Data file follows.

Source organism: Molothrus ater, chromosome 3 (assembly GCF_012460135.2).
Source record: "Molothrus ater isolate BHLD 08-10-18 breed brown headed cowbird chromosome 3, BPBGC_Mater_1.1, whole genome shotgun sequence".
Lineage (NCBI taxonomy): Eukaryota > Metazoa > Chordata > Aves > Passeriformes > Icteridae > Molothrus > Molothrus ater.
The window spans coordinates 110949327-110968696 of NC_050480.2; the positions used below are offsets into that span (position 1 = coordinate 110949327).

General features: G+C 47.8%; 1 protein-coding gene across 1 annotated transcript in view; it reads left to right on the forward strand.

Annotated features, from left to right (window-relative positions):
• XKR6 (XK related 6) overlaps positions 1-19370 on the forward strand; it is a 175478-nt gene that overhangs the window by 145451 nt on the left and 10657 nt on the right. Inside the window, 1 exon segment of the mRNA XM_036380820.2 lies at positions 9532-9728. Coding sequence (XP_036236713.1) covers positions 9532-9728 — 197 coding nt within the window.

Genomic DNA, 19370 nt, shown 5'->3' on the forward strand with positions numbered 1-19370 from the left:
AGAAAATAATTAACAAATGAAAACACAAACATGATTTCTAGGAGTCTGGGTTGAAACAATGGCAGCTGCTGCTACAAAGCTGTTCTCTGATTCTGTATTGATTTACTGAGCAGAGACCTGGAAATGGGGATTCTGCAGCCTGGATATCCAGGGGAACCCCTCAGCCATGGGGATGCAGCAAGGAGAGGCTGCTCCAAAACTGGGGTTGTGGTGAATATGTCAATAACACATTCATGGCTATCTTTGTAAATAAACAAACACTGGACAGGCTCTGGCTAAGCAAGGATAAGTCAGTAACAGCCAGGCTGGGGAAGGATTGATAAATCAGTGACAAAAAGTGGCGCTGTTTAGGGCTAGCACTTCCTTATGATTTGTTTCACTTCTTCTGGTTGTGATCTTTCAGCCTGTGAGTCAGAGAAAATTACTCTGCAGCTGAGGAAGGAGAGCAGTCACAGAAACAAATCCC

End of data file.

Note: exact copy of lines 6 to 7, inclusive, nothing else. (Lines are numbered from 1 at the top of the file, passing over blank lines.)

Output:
Annotated features, from left to right (window-relative positions):
• XKR6 (XK related 6) overlaps positions 1-19370 on the forward strand; it is a 175478-nt gene that overhangs the window by 145451 nt on the left and 10657 nt on the right. Inside the window, 1 exon segment of the mRNA XM_036380820.2 lies at positions 9532-9728. Coding sequence (XP_036236713.1) covers positions 9532-9728 — 197 coding nt within the window.